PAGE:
Agreement reached to make Indianapolis Motor Speedway accessible for people with disabilities

More than 360 changes planned over 2 years

INDIANAPOLIS - An agreement has been reached to make the Indianapolis Motor Speedway accessible to people with disabilities.

The U.S. Attorney's office announced a settlement with IMS Thursday that will put disabled individuals on equal footing with all race fans. 

U.S. Attorney Joe Hogsett called the agreement historic and said it has been in the making for more than a decade.

“For more than a century, the Indianapolis Motor Speedway has been a treasured symbol for all Hoosiers, and this agreement ensures that it will now be accessible to all Hoosiers,” Hogsett said in a news release.

Thursday's agreement set a timeline for bringing the venue into compliance with the Americans with Disabilities Act and includes a list of more than 360 changes that need to be made.

The Speedway will begin providing accessibility in all areas of the grandstands to people in wheelchairs and their companions and will install ramps and elevators to support ease of access and modify concession stands, restrooms and even the viewing areas on the mounds on the inside of the Speedway.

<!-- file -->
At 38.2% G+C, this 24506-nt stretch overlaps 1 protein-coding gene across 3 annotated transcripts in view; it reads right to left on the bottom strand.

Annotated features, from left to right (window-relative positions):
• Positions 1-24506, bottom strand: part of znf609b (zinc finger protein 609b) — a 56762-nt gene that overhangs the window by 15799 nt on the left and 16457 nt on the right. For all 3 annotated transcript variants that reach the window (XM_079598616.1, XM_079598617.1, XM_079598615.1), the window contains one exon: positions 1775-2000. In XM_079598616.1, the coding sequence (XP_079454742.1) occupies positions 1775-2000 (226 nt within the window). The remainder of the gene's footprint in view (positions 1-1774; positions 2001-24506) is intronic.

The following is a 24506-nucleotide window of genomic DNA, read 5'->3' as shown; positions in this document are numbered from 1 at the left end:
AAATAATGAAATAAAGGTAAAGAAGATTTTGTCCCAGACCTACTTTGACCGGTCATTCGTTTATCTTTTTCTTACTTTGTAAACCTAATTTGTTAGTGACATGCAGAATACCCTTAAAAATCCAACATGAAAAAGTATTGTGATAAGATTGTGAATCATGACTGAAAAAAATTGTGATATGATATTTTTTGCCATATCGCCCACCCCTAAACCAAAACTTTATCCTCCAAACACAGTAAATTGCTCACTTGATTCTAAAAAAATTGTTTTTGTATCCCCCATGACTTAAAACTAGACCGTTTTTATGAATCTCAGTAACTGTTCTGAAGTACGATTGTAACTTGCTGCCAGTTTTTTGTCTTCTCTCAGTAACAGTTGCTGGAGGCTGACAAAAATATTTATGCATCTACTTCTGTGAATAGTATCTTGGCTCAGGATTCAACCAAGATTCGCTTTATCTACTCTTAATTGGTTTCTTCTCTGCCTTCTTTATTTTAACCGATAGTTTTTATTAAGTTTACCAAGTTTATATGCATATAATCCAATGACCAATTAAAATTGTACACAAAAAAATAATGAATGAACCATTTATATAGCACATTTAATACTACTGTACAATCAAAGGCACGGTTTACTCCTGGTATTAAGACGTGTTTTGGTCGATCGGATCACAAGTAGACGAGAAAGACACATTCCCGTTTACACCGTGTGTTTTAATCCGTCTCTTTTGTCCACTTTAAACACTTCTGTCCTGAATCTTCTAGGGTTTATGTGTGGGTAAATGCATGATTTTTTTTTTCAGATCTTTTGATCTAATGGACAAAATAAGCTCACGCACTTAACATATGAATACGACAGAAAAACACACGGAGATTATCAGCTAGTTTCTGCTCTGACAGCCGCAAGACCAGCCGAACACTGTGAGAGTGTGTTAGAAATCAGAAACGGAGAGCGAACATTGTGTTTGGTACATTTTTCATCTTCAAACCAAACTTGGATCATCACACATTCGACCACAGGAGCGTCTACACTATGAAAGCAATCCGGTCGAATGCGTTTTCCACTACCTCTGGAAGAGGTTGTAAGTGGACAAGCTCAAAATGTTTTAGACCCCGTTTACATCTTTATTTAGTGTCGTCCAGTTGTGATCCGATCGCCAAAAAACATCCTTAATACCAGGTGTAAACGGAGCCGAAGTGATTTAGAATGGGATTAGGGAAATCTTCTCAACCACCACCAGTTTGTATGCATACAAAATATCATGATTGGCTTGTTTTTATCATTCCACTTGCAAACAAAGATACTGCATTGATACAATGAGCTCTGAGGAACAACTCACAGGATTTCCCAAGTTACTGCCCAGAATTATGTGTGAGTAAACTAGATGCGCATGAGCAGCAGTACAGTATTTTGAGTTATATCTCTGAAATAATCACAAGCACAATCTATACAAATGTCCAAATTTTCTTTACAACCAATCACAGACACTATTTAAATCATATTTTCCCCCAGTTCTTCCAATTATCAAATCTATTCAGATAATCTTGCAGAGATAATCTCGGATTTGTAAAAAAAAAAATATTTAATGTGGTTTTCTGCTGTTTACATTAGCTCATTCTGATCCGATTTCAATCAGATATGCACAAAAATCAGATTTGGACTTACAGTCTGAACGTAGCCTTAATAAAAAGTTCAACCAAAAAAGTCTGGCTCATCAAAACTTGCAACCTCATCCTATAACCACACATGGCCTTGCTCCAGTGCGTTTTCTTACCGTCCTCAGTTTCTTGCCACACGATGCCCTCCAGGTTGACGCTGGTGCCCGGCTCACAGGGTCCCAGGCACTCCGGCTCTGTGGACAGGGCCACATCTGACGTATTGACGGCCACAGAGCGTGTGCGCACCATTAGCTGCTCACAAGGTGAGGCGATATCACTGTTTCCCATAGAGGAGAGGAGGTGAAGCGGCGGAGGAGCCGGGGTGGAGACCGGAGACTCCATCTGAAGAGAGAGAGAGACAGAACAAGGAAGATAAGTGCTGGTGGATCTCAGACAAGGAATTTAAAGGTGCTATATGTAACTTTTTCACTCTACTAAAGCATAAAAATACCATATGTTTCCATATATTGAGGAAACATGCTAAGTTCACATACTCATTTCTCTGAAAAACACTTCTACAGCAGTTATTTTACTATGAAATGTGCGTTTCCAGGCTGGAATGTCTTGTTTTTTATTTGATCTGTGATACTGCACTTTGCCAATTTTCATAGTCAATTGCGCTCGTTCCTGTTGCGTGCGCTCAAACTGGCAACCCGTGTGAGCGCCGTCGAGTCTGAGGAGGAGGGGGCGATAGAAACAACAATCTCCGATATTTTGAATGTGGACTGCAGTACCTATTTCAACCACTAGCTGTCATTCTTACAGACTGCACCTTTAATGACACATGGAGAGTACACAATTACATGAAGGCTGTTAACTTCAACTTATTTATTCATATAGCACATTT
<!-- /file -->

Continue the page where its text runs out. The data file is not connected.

"You have to worry about parking. You have to worry about concessions, restroom. All that is part of the track, and all of that is part of the racing experience at the Indianapolis Motor Speedway," said attorney Greg Fehribach.

All of this came about from a single complaint lodged by race fan Dan Ward in 1999 when he was denied access to Gasoline Alley because he was in a wheelchair, even though he had credentials to enter.

"I was really disappointed," Ward said. "People with disabilities face a lot of obstacles, and when you have it hit you in the face so to speak, it just really made me disappointed that day."

Ward said he's glad that, after so much time, his efforts have paid off.

"I didn't realize it was going to be as much of a production as it was going to be," Ward said. "But I'm pleased with my efforts, because people with disabilities will be able to access the facility in full."

Though the IMS didn't admit any guilt related to Ward's complaint, they agreed to pay him $35,000. The IMS agreed to pay $35,000 to the federal government as well.

Speedway officials said marrying a century-old race track with the modern-day disability act does present a challenge.

"It gets a little dicey, a little complicated as to where these kinds of things can be installed," said IMS Chief Engineer Kevin Forbes. "We've got existing spectators that we have to worry about not trying to disrupt their experience."

As part of the agreement, IMS officials will submit a report to Hogsett every 90 days detailing their progress toward completing the renovations.

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